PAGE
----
MORE than 100 call centre workers are fearing redundancy as bosses prepare to move jobs to South Africa, we can reveal.
Call centre firm Webhelp has told 168 staff fielding calls for holiday giant Thomas Cook that their jobs are at risk as unions condemn plans to outsource work to South Africa where staff earn just £2.40 an hour.
Webhelp is offering workers voluntary redundancy and aims to retain 48 of the 168 Falkirk jobs under threat.
The company, which sponsors Falkirk football club, secured the Thomas Cook contract last year when Webhelp boss David Turner, who is in charge of UK and South African operations, pledged a “long-term commitment” to the town.
The layoffs come despite the company being awarded a £1.5m Scottish Government grant, announced by then First Minister Alex Salmond, in 2013 although bosses say they only needed £500,000.
At the time, the company said the money would help create 400 jobs in Scotland and Mr Salmond described them as a “key partner in developing our strategy to tackle youth unemployment”.
The plans to outsource Scots jobs to South Africa can be revealed weeks after tech firm Kaiam shut its Livingston factory on Christmas Eve, four years after receiving a grant of £850,000 from Scottish Enterprise.
Neil Findlay MSP, who has called for a parliamentary inquiry into Scottish Enterprise grants, said: “Here we have yet more evidence of a company being handed substantial Scottish Government grants then leaving more than 100 workers out of a job.
“This is exactly the type of case the Scottish Parliament’s Economy Committee should be looking into.”
Trade union the Transport and Salaried Staffs’ Association (TSSA), which represents workers in the travel industry, including staff at Webhelp’s Falkirk site, confirmed that work is to be “relocated overseas” and staff have been told they can apply for voluntary redundancy.
Webhelp spokesman Mark Scott said: “Given that we are still in consultation we are unable to confirm numbers, however we are very hopeful that through understanding personal preferences and exploring the many other job opportunities in Webhelp, the number of compulsory redundancies can be minimised through 2019.”
Manuel Cortes, of the TSSA, said local MSP and transport minister Michael Matheson must now fight for the jobs or demand the firm repays the business grant.
Mr Cortes said: “Our union has engaged fully with Webhelp throughout the consultation process over Thomas Cook jobs but the only thing the company is interested in is making bigger profits.”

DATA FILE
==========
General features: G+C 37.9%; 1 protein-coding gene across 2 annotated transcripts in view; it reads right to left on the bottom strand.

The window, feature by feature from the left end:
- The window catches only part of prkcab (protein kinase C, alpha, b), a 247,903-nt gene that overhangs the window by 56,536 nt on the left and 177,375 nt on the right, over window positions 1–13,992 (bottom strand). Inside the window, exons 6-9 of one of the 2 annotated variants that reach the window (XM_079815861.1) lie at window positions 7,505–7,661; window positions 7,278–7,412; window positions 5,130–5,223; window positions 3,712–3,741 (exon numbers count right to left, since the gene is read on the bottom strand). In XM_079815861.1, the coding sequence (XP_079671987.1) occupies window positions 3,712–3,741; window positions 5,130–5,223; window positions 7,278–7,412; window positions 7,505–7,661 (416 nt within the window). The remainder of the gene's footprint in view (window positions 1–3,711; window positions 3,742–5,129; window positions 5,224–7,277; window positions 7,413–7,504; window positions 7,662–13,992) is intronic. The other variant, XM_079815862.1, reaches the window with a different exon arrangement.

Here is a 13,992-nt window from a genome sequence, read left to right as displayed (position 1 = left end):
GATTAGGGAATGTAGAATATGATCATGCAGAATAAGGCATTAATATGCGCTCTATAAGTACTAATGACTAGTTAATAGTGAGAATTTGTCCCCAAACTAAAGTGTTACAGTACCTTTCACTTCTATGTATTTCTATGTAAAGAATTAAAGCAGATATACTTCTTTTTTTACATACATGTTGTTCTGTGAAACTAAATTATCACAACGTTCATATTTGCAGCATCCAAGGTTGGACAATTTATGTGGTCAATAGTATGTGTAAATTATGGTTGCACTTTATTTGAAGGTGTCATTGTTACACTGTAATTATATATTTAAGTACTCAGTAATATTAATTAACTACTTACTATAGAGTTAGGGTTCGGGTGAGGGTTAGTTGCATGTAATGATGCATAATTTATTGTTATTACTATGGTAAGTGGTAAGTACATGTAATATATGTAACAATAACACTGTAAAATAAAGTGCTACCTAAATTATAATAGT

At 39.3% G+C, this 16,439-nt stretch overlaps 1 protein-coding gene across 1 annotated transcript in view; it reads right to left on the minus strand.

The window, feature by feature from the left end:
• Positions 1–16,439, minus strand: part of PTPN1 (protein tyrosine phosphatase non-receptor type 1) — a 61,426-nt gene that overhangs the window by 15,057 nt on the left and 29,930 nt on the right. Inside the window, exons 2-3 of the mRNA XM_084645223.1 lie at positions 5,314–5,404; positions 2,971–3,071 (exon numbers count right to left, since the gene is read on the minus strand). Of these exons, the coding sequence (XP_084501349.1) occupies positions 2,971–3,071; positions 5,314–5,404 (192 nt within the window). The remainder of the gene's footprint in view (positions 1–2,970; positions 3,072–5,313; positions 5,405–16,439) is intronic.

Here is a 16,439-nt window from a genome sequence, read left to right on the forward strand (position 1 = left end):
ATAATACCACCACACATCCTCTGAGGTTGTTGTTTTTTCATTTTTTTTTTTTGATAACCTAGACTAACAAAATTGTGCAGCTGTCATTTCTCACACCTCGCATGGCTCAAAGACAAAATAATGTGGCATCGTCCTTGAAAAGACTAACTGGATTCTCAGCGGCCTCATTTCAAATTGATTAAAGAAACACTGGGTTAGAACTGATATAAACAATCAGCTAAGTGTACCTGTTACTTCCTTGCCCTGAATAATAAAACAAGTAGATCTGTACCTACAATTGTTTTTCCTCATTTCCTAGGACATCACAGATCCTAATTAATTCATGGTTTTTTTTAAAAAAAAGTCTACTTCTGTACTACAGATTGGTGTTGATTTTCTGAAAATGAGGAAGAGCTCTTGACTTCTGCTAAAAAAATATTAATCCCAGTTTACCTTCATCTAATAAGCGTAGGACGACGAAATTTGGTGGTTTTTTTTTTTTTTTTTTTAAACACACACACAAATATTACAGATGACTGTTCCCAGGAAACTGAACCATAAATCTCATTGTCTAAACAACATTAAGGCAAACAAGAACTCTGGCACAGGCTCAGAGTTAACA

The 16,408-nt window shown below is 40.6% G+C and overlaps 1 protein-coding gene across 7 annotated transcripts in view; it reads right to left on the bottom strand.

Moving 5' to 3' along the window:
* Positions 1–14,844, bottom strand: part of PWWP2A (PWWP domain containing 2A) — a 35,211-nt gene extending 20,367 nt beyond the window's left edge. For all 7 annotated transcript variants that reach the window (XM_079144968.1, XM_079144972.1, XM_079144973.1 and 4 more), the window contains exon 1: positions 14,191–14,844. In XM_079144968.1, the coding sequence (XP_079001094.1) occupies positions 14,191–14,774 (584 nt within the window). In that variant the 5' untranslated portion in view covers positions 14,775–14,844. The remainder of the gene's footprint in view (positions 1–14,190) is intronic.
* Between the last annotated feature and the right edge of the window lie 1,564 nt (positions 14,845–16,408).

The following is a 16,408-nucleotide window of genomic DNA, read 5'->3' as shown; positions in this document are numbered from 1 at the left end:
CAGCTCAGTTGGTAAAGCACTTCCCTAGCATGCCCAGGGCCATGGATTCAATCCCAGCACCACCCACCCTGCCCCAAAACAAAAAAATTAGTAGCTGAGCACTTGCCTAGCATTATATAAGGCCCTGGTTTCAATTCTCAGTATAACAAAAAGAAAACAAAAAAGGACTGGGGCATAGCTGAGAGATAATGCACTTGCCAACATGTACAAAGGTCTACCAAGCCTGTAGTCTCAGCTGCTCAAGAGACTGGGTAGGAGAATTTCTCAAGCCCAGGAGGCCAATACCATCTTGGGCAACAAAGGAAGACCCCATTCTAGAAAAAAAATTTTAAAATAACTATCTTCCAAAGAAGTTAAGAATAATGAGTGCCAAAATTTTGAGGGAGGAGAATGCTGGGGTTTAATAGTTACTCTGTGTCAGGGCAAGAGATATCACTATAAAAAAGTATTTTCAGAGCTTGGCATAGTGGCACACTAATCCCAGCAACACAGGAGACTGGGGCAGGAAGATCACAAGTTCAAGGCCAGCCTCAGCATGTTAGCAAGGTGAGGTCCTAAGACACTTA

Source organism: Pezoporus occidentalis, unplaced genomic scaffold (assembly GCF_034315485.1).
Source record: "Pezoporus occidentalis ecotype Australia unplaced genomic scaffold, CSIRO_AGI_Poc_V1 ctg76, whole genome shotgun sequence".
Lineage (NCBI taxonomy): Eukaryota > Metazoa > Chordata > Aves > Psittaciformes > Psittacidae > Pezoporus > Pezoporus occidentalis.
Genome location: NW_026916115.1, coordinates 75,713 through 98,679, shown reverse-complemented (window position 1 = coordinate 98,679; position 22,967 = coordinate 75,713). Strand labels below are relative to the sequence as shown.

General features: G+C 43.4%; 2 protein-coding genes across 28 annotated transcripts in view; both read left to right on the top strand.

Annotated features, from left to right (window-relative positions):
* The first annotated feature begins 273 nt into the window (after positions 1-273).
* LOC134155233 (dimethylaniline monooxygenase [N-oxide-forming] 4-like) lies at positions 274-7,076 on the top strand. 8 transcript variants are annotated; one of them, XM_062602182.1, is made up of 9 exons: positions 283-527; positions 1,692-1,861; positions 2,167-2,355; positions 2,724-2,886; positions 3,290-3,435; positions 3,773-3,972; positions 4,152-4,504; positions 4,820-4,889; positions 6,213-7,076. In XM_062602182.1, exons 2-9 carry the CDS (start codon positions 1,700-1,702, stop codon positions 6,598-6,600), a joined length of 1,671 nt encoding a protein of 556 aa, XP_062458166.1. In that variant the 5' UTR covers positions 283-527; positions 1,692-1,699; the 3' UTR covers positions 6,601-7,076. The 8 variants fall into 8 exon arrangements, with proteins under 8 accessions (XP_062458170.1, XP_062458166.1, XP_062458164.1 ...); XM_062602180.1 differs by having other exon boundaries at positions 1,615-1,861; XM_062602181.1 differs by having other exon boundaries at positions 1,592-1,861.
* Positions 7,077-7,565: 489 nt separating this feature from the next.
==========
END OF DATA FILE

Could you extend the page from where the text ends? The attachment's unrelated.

In October last year Webhelp’s chief commercial officer in South Africa, Brandon Aitken, said the company will bring at least two new UK brands into South Africa in 2019, where operating costs are 60% lower than the UK.
A source at Webhelp in Scotland, who asked not to be named, said: “They have told staff working on the Thomas Cook contract in Falkirk that the jobs are going to South Africa at the end of April. There’s a consultation process and they are making people redundant.”
Mr Matheson said: “I have made it clear to the management that I have serious concerns about the approach they have taken and the impact of their plans on the workforce.
“I have also raised the matter with the relevant Scottish Government ministers and have been assured that Scottish Enterprise is working with Webhelp to minimise the fallout of the restructuring.”
Business Minister Jamie Hepburn said he has spoken with Mr Turner and offered “my ongoing support throughout the consultation period”.
Scottish Enterprise said funding is awarded “where companies meet eligibility criteria and is paid in instalments only when companies meet relevant milestones”.
They added: “In instances where conditions of grant funding are not met we always seek to recover the funds.”
Webhelp spokesman Mark Scott said the £1.5m grant was for job creation between 2012 and 2016 and has “no link to the Thomas Cook contract.”
“We accessed approximately a third of the funds made available and met all required criteria associated with the grant to create jobs which remain in our Webhelp business in Scotland today,” he added. “We remain a significant employer in Scotland, with almost 3,000 staff, and are committed to local growth.”
Thomas Cook declined to comment.